Interesting, playing is a low stress activity (either play lowers stress or stress interferes with play). This is important for learning during play.

Play activates other brain signaling systems as well, including the neurotransmitter

norepinephrine. … Norepinephrine is also involved in rousing us to attention and action, but by acting as a neurotransmitter. Norepinephrine facilitates learning mechanisms at synapses as well. In some neurons, norepinephrine improves brain plasticity, such that change becomes possible when this chemical is present in elevated amounts. The same is true for dopamine, which accounts for how reward leads to long-term changes to make us want more—neural plasticity mechanisms are strongly facilitated when reward occurs. … Though real-life stressors trigger the release of both epinephrine and cortisol, play does not increase cortisol. Cortisol is a stress hormone that helps us in genuinely dangerous situations by redirecting resources to the most urgent needs, such as repairing a wound or fighting an infection.

For humans, play continues into adulthood.

work in adult life is often most effective when it resembles play. Indeed, total immersion in an activity often indicates that the activity is intensely enjoyable; this is the concept of flow, or what athletes call being in the zone. Flow occurs during active experiences that require concentration but are also highly practiced, where the goals and boundaries are clear but leave room for creativity. This describes many adult hobbies, from skiing to music, as well as careers like surgery and computer programming. Such immersion can make solving a great challenge as easy as child’s play.

And not just humans play as adults. Dogs do and they have a special signal to commence play so that their actions are not misunderstood. It is a similar signal in many animals and young of different species have been seen playing together.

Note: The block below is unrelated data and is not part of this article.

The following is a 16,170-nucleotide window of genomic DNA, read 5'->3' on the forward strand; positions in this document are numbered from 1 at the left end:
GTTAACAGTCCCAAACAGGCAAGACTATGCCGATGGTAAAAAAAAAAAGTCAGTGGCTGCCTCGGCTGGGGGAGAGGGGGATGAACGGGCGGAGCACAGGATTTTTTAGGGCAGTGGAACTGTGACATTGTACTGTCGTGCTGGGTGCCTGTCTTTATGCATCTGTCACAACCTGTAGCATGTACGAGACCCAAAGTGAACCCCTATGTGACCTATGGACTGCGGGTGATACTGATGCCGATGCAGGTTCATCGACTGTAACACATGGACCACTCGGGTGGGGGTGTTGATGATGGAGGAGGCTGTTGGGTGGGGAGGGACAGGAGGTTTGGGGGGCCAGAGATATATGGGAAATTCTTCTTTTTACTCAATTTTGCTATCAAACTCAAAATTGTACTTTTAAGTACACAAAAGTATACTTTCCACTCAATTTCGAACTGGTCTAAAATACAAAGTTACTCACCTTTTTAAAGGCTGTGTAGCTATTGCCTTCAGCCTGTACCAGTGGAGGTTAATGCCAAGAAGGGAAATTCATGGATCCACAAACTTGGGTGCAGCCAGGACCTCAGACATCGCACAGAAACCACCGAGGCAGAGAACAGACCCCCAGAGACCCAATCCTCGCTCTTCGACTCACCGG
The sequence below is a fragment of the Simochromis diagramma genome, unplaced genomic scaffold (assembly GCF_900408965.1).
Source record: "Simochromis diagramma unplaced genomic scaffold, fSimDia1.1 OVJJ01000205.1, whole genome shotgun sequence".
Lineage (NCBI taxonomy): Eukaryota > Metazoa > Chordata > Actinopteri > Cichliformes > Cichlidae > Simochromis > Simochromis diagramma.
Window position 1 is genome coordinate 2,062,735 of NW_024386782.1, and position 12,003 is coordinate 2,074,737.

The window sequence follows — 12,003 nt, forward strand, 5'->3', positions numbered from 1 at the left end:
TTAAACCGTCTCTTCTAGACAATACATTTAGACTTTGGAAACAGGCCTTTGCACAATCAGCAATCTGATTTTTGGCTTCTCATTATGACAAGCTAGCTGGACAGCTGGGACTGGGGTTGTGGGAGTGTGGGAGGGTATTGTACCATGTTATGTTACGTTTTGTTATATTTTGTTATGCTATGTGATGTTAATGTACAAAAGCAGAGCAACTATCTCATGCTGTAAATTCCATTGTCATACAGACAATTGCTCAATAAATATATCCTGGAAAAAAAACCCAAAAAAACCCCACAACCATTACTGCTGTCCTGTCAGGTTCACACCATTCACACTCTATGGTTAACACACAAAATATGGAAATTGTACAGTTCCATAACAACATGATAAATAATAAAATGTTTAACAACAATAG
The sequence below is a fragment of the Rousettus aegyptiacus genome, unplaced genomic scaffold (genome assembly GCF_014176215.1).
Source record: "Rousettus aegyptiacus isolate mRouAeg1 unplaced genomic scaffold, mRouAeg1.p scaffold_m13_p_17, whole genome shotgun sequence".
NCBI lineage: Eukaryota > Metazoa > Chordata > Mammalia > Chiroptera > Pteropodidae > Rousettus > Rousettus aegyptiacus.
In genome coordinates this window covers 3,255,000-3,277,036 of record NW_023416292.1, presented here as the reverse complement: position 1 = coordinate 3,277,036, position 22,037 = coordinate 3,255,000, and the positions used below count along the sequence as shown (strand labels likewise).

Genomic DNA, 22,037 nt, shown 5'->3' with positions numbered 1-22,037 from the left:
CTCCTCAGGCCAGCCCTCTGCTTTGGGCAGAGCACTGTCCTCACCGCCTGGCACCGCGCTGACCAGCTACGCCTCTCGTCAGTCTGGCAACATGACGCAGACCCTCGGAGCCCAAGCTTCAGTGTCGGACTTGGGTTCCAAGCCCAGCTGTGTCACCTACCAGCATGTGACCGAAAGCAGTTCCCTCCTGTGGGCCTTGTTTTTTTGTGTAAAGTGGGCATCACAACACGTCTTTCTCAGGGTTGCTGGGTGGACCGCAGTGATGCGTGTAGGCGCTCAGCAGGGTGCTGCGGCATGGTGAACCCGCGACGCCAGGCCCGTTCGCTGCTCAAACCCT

What has this to do with consciousness? It seems to me that play is like a type of consciousness – a way of experiencing the world that can be turned on and off. We are able to experience a low tension, enjoyable, somewhat pretend world in which we actively experiment, discover and learn.

Three ways to build a brain

Only mammals have a neocortex. But we know from behaviour that birds and reptiles think a lot like mammals. They must have structures and processes similarly to a neocortex.

ScienceDaily has a report (here) on research by Dugas-Ford and others in a PNAS paper, Cell-type homologies and the origins of the neocortex. The group looked for neurons similar to those in the neocortex in birds. This supports a 50 year old hypothesis.

Both the mammalian neocortex and a structure in the bird brain called the dorsal ventricular ridge (DVR) originate from an embryonic region called the telencephalon. But the two regions mature into very different shapes, with the neocortex made up of six distinct cortical layers while the DVR contains large clusters of neurons called nuclei. … in the 1960s, neuroscientist Harvey Karten studied the neural inputs and outputs of the DVR, finding that they were remarkably similar to the pathways traveling to and from the neocortex in mammals. As a result, he proposed that the DVR performs a similar function to the neocortex despite its dramatically different anatomy.

Dugas-Ford, Ragsdale and co-author Joanna Rowell decided to test Karten’s hypothesis by using recently discovered sets of molecular markers that can identify specific layers of mammalian cortex: the layer 4 “input” neurons or layer 5 “output” neurons. The researchers then looked for whether these marker genes were expressed in the DVR nuclei.

They found the level 4 and 5 markers in chicken and zebra finch. But instead for being in layers as in the neocortex, in the DVR the marked cells are in distinct nuclei. They looked at turtles as well and found the level 4 and 5 markers but this time in a single layer on the dorsal cortex. There may be advantages and disadvantages to the different structures using these neurons.

The complex language and tool-use of some bird species suggests that the nuclear organization of this pathway is also capable of supporting advanced functions — and even may offer advantages over the mammalian brain.

“If you wanted to have a special nuclear processing center in Broca’s area to carry out language processing, you can’t do that in a mammal,” Ragsdale said. “But in a bird they have these special nuclei that are involved in vocalization. It’s as if you have additional flexibility: You can have shorter circuits, longer circuits, you can have specialized processing centers.”